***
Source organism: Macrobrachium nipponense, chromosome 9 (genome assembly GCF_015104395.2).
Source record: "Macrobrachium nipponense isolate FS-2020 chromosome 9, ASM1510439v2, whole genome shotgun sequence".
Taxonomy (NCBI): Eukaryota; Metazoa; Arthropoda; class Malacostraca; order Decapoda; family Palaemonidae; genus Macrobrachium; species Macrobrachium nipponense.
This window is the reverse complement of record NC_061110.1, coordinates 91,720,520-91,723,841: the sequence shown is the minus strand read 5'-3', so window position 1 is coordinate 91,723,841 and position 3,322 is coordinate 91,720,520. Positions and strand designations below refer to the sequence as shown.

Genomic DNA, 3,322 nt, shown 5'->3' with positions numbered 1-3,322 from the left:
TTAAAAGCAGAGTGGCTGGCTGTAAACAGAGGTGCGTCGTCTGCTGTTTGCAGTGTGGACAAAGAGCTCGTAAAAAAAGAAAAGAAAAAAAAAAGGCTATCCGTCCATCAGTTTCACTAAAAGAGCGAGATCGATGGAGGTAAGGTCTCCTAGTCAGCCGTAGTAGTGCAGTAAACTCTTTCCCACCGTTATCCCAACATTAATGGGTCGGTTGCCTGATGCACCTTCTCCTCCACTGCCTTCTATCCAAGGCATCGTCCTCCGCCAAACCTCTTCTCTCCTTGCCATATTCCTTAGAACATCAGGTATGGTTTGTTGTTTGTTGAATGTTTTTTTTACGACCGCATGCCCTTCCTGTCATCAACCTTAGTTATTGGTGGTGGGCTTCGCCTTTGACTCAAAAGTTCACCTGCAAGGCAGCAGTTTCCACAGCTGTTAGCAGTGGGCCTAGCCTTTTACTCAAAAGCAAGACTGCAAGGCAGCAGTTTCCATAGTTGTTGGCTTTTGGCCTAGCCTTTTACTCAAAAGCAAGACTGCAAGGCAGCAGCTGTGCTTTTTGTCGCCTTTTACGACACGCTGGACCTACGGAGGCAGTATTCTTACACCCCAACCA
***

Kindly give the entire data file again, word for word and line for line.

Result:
Source organism: Macrobrachium nipponense, chromosome 9 (genome assembly GCF_015104395.2).
Source record: "Macrobrachium nipponense isolate FS-2020 chromosome 9, ASM1510439v2, whole genome shotgun sequence".
Taxonomy (NCBI): Eukaryota; Metazoa; Arthropoda; class Malacostraca; order Decapoda; family Palaemonidae; genus Macrobrachium; species Macrobrachium nipponense.
This window is the reverse complement of record NC_061110.1, coordinates 91,720,520-91,723,841: the sequence shown is the minus strand read 5'-3', so window position 1 is coordinate 91,723,841 and position 3,322 is coordinate 91,720,520. Positions and strand designations below refer to the sequence as shown.

Genomic DNA, 3,322 nt, shown 5'->3' with positions numbered 1-3,322 from the left:
TTAAAAGCAGAGTGGCTGGCTGTAAACAGAGGTGCGTCGTCTGCTGTTTGCAGTGTGGACAAAGAGCTCGTAAAAAAAGAAAAGAAAAAAAAAAGGCTATCCGTCCATCAGTTTCACTAAAAGAGCGAGATCGATGGAGGTAAGGTCTCCTAGTCAGCCGTAGTAGTGCAGTAAACTCTTTCCCACCGTTATCCCAACATTAATGGGTCGGTTGCCTGATGCACCTTCTCCTCCACTGCCTTCTATCCAAGGCATCGTCCTCCGCCAAACCTCTTCTCTCCTTGCCATATTCCTTAGAACATCAGGTATGGTTTGTTGTTTGTTGAATGTTTTTTTTACGACCGCATGCCCTTCCTGTCATCAACCTTAGTTATTGGTGGTGGGCTTCGCCTTTGACTCAAAAGTTCACCTGCAAGGCAGCAGTTTCCACAGCTGTTAGCAGTGGGCCTAGCCTTTTACTCAAAAGCAAGACTGCAAGGCAGCAGTTTCCATAGTTGTTGGCTTTTGGCCTAGCCTTTTACTCAAAAGCAAGACTGCAAGGCAGCAGCTGTGCTTTTTGTCGCCTTTTACGACACGCTGGACCTACGGAGGCAGTATTCTTACACCCCAACCA